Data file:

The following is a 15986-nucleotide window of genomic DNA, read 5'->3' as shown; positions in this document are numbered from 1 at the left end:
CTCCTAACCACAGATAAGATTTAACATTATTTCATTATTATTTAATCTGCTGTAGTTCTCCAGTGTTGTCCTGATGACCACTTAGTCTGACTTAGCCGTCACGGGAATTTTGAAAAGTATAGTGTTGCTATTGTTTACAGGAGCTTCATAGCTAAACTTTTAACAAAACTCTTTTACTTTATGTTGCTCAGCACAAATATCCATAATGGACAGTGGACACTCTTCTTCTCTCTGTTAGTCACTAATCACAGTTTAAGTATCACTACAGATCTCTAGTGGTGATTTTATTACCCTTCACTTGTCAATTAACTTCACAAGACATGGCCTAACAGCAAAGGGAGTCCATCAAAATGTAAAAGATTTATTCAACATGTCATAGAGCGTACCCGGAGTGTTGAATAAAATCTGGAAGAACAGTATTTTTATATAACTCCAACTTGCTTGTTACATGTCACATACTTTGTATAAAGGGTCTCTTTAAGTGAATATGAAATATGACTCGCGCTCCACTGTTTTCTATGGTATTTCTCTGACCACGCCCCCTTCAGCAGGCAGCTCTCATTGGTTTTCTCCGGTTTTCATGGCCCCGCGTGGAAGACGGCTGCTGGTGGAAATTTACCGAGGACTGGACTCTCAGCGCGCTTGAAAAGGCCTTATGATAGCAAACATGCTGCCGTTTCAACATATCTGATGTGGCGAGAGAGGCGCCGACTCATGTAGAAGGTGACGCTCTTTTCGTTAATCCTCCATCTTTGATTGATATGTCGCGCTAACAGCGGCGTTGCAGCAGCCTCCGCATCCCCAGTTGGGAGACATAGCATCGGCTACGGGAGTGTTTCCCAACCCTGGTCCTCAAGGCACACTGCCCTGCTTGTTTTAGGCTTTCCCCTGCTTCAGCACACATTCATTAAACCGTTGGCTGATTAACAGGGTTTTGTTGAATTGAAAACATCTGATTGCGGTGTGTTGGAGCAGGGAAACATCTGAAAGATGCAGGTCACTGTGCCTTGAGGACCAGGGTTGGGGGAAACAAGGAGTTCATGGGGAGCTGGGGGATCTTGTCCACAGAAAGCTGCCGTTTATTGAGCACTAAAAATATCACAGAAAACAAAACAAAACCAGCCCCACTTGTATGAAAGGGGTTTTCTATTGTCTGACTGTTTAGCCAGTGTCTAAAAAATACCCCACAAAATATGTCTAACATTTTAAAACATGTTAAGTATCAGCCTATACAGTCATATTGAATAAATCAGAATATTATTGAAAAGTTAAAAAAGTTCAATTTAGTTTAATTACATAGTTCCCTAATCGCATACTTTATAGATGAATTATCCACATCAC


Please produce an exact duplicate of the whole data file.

The following is a 15986-nucleotide window of genomic DNA, read 5'->3' as shown; positions in this document are numbered from 1 at the left end:
CTCCTAACCACAGATAAGATTTAACATTATTTCATTATTATTTAATCTGCTGTAGTTCTCCAGTGTTGTCCTGATGACCACTTAGTCTGACTTAGCCGTCACGGGAATTTTGAAAAGTATAGTGTTGCTATTGTTTACAGGAGCTTCATAGCTAAACTTTTAACAAAACTCTTTTACTTTATGTTGCTCAGCACAAATATCCATAATGGACAGTGGACACTCTTCTTCTCTCTGTTAGTCACTAATCACAGTTTAAGTATCACTACAGATCTCTAGTGGTGATTTTATTACCCTTCACTTGTCAATTAACTTCACAAGACATGGCCTAACAGCAAAGGGAGTCCATCAAAATGTAAAAGATTTATTCAACATGTCATAGAGCGTACCCGGAGTGTTGAATAAAATCTGGAAGAACAGTATTTTTATATAACTCCAACTTGCTTGTTACATGTCACATACTTTGTATAAAGGGTCTCTTTAAGTGAATATGAAATATGACTCGCGCTCCACTGTTTTCTATGGTATTTCTCTGACCACGCCCCCTTCAGCAGGCAGCTCTCATTGGTTTTCTCCGGTTTTCATGGCCCCGCGTGGAAGACGGCTGCTGGTGGAAATTTACCGAGGACTGGACTCTCAGCGCGCTTGAAAAGGCCTTATGATAGCAAACATGCTGCCGTTTCAACATATCTGATGTGGCGAGAGAGGCGCCGACTCATGTAGAAGGTGACGCTCTTTTCGTTAATCCTCCATCTTTGATTGATATGTCGCGCTAACAGCGGCGTTGCAGCAGCCTCCGCATCCCCAGTTGGGAGACATAGCATCGGCTACGGGAGTGTTTCCCAACCCTGGTCCTCAAGGCACACTGCCCTGCTTGTTTTAGGCTTTCCCCTGCTTCAGCACACATTCATTAAACCGTTGGCTGATTAACAGGGTTTTGTTGAATTGAAAACATCTGATTGCGGTGTGTTGGAGCAGGGAAACATCTGAAAGATGCAGGTCACTGTGCCTTGAGGACCAGGGTTGGGGGAAACAAGGAGTTCATGGGGAGCTGGGGGATCTTGTCCACAGAAAGCTGCCGTTTATTGAGCACTAAAAATATCACAGAAAACAAAACAAAACCAGCCCCACTTGTATGAAAGGGGTTTTCTATTGTCTGACTGTTTAGCCAGTGTCTAAAAAATACCCCACAAAATATGTCTAACATTTTAAAACATGTTAAGTATCAGCCTATACAGTCATATTGAATAAATCAGAATATTATTGAAAAGTTAAAAAAGTTCAATTTAGTTTAATTACATAGTTCCCTAATCGCATACTTTATAGATGAATTATCCACATCAC